Davis said recent war games jointly conducted by the Pentagon and Rand have shown that China would be able to seize Taiwan in a matter of days or weeks, and even if the U.S. could eventually repulse China’s assault on Taiwan, such a victory would come at a staggeringly high price for the country.
The U.S. would then have to build a massive military presence on Taiwan and perpetually maintain such defenses and constantly be at risk of a fresh attack, Davis said.
“For American policy, it doesn’t make sense to risk military defeat or financial ruin when our interests are not directly threatened,” he concluded.
“The best way America can help Taiwan and dissuade China from using force is to encourage all the friendly countries of the Asia-Pacific region — not only Taiwan — to engage in a buildup of its own self-defense capabilities,” he said.
America’s national interest
However, if China militarily occupied Taiwan, its hegemony would subsequently spread over the western Pacific and the U.S. would lose its position of dominance.
Therefore, Davis is right in saying the U.S. should encourage its allies to build up self-defense capabilities, but he is wrong in concluding that U.S. interests would not be directly threatened.
What is of vital national interest to Washington is at risk, and the right path for the U.S. to take is to work with its allies to strengthen its deterrence.
The idea stated in the article that the U.S. should avoid taking risks against China is still not the mainstream opinion in the country, but voices calling for the need to review excessive military involvement overseas are increasing.
To cope with such growing isolationism as well as a number of domestic issues, the Biden administration has no choice but to step up multilateral cooperation and alliances.
This means Tokyo should urgently work on two issues to realize what Japan and the U.S. pledged in their joint statement.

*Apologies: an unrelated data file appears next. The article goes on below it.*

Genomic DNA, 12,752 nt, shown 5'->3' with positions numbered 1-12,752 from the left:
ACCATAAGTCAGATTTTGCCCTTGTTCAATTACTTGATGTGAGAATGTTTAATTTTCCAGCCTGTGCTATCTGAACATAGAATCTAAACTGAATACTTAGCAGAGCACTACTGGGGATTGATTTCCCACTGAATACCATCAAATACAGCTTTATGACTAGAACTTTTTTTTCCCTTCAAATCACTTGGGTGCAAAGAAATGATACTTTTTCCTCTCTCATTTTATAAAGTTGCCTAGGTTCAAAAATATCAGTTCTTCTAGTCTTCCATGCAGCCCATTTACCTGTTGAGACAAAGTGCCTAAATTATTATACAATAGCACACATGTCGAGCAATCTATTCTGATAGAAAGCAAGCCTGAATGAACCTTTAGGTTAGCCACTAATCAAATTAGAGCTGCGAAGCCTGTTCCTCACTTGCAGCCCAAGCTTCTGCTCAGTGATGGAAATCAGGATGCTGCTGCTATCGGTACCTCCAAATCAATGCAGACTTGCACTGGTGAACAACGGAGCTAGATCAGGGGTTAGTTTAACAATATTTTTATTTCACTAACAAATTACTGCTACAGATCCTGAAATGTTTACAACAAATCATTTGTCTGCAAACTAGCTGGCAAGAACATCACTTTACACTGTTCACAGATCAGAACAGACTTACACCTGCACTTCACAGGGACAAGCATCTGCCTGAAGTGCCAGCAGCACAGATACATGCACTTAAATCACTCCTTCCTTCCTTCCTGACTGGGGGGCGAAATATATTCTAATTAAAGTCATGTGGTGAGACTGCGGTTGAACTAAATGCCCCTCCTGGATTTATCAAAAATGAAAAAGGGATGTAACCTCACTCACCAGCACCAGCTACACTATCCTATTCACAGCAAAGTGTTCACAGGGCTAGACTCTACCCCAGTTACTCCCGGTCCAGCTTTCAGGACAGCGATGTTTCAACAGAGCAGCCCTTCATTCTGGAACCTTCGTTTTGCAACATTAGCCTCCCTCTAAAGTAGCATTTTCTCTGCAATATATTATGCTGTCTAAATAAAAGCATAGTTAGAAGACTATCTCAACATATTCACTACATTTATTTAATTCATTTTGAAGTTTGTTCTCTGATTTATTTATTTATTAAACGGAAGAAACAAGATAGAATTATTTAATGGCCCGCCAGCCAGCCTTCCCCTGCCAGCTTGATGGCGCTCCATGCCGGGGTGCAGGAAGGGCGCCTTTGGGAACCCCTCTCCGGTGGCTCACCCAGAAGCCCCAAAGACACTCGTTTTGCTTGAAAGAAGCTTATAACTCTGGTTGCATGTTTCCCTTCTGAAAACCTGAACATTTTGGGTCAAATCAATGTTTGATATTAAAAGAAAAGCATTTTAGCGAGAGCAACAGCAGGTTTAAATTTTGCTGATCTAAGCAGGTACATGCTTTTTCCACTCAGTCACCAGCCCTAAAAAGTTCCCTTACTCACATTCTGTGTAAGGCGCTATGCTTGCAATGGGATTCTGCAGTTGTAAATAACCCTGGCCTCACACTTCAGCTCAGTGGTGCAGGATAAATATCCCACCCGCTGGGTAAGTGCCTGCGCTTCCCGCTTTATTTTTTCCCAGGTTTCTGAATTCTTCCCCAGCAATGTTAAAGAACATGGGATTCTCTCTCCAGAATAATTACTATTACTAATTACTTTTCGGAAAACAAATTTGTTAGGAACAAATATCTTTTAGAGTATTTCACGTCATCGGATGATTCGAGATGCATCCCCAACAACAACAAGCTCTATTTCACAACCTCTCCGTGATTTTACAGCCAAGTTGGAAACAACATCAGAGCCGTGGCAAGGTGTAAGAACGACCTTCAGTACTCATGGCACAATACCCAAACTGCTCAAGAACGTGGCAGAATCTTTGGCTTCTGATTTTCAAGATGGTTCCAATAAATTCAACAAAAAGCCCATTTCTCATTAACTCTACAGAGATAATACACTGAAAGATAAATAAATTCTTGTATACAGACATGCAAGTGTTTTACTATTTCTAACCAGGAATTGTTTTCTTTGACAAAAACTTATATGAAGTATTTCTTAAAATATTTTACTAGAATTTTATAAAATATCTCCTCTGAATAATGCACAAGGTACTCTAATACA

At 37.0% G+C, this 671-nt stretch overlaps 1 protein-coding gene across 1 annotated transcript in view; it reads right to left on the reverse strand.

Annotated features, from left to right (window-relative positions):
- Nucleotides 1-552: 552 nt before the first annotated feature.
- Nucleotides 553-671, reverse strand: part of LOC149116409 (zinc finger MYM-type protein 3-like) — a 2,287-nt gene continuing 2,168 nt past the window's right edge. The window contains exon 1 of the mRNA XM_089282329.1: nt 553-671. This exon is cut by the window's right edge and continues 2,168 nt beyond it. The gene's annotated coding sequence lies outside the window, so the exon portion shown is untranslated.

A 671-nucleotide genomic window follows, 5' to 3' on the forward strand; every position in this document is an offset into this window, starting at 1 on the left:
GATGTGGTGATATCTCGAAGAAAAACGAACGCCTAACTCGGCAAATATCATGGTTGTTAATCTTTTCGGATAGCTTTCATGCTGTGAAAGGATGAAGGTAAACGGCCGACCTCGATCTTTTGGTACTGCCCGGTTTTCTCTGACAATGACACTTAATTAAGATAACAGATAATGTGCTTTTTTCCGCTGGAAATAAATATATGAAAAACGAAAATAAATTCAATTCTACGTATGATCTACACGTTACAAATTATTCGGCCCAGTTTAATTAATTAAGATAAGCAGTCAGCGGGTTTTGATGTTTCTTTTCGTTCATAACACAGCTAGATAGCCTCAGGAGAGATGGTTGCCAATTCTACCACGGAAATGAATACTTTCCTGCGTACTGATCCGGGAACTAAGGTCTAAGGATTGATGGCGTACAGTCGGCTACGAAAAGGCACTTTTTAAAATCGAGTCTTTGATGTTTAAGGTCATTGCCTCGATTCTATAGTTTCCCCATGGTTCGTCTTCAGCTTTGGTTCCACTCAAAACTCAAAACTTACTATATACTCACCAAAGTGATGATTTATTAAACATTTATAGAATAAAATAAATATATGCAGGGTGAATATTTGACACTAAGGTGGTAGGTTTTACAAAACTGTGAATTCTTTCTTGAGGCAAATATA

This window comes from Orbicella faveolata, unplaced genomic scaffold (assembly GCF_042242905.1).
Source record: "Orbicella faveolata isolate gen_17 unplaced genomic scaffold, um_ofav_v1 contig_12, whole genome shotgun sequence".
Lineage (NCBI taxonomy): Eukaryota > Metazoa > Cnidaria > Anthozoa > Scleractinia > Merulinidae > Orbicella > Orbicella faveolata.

First, in order to deter China’s military aggression based on miscalculation and overconfidence, Japan and the U.S. should share a detailed operation plan for possible contingency regarding Taiwan.
Adm. Philip Davidson, who led the U.S. Indo-Pacific Command until April, told a Senate committee hearing that China could try to take control of Taiwan “in the next six years,” and Adm. John Aquilino, who took over the post, said at another hearing, “My opinion is this problem is much closer to us than most think.”
They are raising the alarm in view of a number of milestones that could induce military actions by China, including the PLA’s 100th anniversary, which will come in 2027 during Xi’s third term if he stands again in 2022, as well as presidential elections in the U.S. and Taiwan slated for 2024.
Japan must create a comprehensive China strategy including economic security and complete its joint planning with the U.S. for contingencies in Taiwan before the next two-plus-two dialogue of foreign and defense ministers that they agreed to hold later this year.
On April 23, the Chinese navy commissioned three new warships; a Type 075 amphibious assault ship Hainan, the first ship of its class; the Type 055 large stealth guided missile destroyer Dalian; and the Type 094 nuclear-powered ballistic missile submarine Changzheng-18.